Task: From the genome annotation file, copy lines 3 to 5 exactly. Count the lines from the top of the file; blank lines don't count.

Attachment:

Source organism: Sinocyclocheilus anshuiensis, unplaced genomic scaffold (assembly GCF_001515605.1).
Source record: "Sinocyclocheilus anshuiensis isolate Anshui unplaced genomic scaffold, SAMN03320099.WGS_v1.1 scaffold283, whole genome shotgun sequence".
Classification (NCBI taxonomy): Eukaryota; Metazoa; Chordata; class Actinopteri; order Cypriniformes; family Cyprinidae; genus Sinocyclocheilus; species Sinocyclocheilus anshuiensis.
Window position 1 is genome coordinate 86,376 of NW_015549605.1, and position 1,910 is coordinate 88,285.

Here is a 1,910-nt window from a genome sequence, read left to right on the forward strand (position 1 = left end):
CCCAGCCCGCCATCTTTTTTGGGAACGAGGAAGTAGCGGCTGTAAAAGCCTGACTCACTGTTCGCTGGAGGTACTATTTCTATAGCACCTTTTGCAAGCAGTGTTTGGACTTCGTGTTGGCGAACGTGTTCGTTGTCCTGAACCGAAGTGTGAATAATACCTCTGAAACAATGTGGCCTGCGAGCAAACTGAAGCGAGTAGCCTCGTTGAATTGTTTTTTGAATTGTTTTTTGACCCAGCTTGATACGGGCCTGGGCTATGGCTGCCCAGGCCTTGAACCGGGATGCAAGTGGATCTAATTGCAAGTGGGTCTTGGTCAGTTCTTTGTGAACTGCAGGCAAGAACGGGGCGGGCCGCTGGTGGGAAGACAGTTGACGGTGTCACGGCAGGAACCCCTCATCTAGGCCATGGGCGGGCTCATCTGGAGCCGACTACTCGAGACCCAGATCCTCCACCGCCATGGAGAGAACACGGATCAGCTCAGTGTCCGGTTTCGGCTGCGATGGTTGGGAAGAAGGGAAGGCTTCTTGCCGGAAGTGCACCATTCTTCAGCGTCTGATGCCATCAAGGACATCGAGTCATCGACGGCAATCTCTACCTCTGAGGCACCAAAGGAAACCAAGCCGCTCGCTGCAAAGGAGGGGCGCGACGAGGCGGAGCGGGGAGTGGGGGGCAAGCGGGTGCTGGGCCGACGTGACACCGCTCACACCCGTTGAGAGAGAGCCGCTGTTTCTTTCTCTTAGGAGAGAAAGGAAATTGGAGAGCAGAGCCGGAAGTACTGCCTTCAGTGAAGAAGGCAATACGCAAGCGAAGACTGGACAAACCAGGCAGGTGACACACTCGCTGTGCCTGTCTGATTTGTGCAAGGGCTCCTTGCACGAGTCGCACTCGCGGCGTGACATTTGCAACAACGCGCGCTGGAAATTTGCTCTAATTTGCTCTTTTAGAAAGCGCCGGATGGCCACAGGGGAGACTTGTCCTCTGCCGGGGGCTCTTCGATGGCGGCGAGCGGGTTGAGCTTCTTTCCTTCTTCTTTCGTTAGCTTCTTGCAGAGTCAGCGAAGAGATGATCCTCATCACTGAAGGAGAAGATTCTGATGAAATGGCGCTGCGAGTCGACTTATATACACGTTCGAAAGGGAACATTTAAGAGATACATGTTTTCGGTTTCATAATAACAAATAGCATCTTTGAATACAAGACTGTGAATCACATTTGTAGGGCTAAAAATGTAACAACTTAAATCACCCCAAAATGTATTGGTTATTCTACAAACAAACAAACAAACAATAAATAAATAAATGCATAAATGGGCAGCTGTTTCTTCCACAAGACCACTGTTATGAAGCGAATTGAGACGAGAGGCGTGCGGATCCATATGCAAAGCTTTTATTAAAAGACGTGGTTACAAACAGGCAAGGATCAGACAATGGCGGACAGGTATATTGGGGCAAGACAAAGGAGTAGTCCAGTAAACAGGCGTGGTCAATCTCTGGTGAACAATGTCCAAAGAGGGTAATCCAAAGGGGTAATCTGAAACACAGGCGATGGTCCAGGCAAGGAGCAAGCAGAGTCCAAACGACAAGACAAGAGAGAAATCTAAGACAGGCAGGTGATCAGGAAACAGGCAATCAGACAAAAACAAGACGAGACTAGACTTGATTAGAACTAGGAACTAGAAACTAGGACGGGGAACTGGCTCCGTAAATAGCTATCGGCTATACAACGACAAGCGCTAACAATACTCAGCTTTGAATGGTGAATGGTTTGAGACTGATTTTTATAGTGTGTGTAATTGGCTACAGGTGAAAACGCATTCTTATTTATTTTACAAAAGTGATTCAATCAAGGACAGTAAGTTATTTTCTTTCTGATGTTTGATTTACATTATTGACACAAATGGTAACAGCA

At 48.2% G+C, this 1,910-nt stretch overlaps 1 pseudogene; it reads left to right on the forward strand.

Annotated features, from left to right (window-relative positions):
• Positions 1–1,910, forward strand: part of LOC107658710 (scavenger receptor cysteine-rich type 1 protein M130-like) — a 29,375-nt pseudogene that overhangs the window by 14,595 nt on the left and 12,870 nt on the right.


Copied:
Classification (NCBI taxonomy): Eukaryota; Metazoa; Chordata; class Actinopteri; order Cypriniformes; family Cyprinidae; genus Sinocyclocheilus; species Sinocyclocheilus anshuiensis.
Window position 1 is genome coordinate 86,376 of NW_015549605.1, and position 1,910 is coordinate 88,285.

Here is a 1,910-nt window from a genome sequence, read left to right on the forward strand (position 1 = left end):